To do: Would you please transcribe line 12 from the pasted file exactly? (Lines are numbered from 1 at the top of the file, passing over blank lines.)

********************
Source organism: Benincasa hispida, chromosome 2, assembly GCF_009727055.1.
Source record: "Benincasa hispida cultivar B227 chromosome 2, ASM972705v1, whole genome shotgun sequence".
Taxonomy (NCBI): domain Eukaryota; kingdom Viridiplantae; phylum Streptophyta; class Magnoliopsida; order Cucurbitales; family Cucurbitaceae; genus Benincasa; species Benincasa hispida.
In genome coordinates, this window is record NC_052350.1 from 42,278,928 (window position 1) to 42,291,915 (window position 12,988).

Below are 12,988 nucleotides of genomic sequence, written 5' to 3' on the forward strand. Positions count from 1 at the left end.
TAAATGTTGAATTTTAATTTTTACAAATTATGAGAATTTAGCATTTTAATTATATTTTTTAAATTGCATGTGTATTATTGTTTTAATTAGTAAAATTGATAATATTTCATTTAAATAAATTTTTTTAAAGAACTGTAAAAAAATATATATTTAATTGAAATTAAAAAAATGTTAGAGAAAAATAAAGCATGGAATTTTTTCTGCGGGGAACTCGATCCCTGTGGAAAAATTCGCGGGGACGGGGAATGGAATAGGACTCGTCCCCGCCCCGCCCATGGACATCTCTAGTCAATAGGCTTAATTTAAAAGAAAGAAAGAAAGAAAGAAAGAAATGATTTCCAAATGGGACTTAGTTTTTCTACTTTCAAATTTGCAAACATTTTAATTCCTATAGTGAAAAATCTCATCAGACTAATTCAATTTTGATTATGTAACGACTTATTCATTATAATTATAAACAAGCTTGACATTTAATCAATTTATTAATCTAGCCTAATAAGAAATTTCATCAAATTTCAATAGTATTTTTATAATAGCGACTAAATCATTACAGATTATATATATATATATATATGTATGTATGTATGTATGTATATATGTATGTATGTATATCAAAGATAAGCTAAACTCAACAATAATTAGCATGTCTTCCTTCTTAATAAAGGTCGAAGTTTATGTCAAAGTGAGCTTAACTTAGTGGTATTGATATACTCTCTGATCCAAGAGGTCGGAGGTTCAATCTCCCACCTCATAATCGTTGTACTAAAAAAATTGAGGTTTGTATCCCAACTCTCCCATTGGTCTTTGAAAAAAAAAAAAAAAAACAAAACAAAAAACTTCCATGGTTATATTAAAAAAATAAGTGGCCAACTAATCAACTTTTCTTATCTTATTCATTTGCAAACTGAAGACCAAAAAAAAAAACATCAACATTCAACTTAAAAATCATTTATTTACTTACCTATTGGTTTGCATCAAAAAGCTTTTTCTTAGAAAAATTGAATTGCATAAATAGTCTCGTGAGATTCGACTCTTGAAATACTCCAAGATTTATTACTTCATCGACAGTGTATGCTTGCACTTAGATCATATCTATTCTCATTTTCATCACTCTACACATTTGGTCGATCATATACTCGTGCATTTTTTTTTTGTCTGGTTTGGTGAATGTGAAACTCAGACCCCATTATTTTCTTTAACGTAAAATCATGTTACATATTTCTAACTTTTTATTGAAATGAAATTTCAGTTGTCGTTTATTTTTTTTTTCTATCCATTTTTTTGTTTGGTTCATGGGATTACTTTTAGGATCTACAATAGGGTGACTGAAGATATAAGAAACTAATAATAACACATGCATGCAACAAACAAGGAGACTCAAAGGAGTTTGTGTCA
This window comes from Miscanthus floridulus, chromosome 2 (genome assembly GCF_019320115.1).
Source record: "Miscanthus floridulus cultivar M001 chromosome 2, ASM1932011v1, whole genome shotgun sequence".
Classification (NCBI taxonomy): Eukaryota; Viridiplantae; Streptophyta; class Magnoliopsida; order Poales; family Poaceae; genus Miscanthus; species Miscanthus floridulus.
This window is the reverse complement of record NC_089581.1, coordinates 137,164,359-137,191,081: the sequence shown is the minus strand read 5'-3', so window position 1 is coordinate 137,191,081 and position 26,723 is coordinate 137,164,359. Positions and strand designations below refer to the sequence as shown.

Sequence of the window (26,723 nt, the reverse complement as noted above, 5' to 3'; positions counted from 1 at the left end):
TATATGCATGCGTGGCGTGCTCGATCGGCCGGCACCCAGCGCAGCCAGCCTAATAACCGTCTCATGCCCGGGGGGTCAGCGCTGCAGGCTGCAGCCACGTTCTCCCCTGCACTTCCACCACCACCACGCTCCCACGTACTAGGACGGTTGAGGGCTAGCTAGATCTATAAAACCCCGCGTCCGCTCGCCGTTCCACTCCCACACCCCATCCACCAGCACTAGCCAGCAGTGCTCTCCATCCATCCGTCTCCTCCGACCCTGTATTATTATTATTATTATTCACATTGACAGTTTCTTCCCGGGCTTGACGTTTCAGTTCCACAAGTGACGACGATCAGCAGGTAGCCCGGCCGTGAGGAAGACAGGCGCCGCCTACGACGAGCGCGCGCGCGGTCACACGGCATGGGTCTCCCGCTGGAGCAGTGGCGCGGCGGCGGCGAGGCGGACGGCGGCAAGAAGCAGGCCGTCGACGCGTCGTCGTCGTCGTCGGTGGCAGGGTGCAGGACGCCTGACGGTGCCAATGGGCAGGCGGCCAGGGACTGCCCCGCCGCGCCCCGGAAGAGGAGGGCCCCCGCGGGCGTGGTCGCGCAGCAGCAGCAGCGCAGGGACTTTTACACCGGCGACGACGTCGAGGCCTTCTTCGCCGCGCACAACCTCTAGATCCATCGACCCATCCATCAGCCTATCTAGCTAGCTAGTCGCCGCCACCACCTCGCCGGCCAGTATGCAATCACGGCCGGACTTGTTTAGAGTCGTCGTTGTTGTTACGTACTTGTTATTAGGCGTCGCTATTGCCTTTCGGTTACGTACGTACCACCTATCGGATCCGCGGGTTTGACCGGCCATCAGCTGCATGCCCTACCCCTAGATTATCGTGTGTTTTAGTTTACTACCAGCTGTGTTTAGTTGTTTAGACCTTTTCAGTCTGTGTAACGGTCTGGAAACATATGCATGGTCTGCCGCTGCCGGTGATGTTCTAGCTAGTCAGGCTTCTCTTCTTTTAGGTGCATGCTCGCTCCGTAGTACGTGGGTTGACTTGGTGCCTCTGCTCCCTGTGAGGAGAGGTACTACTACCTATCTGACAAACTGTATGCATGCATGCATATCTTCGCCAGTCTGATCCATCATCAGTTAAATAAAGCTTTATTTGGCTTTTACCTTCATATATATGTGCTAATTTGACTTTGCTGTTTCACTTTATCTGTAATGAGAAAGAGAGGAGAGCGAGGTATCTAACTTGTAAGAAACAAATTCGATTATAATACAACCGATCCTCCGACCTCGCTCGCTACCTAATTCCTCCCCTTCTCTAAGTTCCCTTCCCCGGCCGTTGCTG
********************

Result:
TATATGCATGCGTGGCGTGCTCGATCGGCCGGCACCCAGCGCAGCCAGCCTAATAACCGTCTCATGCCCGGGGGGTCAGCGCTGCAGGCTGCAGCCACGTTCTCCCCTGCACTTCCACCACCACCACGCTCCCACGTACTAGGACGGTTGAGGGCTAGCTAGATCTATAAAACCCCGCGTCCGCTCGCCGTTCCACTCCCACACCCCATCCACCAGCACTAGCCAGCAGTGCTCTCCATCCATCCGTCTCCTCCGACCCTGTATTATTATTATTATTATTCACATTGACAGTTTCTTCCCGGGCTTGACGTTTCAGTTCCACAAGTGACGACGATCAGCAGGTAGCCCGGCCGTGAGGAAGACAGGCGCCGCCTACGACGAGCGCGCGCGCGGTCACACGGCATGGGTCTCCCGCTGGAGCAGTGGCGCGGCGGCGGCGAGGCGGACGGCGGCAAGAAGCAGGCCGTCGACGCGTCGTCGTCGTCGTCGGTGGCAGGGTGCAGGACGCCTGACGGTGCCAATGGGCAGGCGGCCAGGGACTGCCCCGCCGCGCCCCGGAAGAGGAGGGCCCCCGCGGGCGTGGTCGCGCAGCAGCAGCAGCGCAGGGACTTTTACACCGGCGACGACGTCGAGGCCTTCTTCGCCGCGCACAACCTCTAGATCCATCGACCCATCCATCAGCCTATCTAGCTAGCTAGTCGCCGCCACCACCTCGCCGGCCAGTATGCAATCACGGCCGGACTTGTTTAGAGTCGTCGTTGTTGTTACGTACTTGTTATTAGGCGTCGCTATTGCCTTTCGGTTACGTACGTACCACCTATCGGATCCGCGGGTTTGACCGGCCATCAGCTGCATGCCCTACCCCTAGATTATCGTGTGTTTTAGTTTACTACCAGCTGTGTTTAGTTGTTTAGACCTTTTCAGTCTGTGTAACGGTCTGGAAACATATGCATGGTCTGCCGCTGCCGGTGATGTTCTAGCTAGTCAGGCTTCTCTTCTTTTAGGTGCATGCTCGCTCCGTAGTACGTGGGTTGACTTGGTGCCTCTGCTCCCTGTGAGGAGAGGTACTACTACCTATCTGACAAACTGTATGCATGCATGCATATCTTCGCCAGTCTGATCCATCATCAGTTAAATAAAGCTTTATTTGGCTTTTACCTTCATATATATGTGCTAATTTGACTTTGCTGTTTCACTTTATCTGTAATGAGAAAGAGAGGAGAGCGAGGTATCTAACTTGTAAGAAACAAATTCGATTATAATACAACCGATCCTCCGACCTCGCTCGCTACCTAATTCCTCCCCTTCTCTAAGTTCCCTTCCCCGGCCGTTGCTG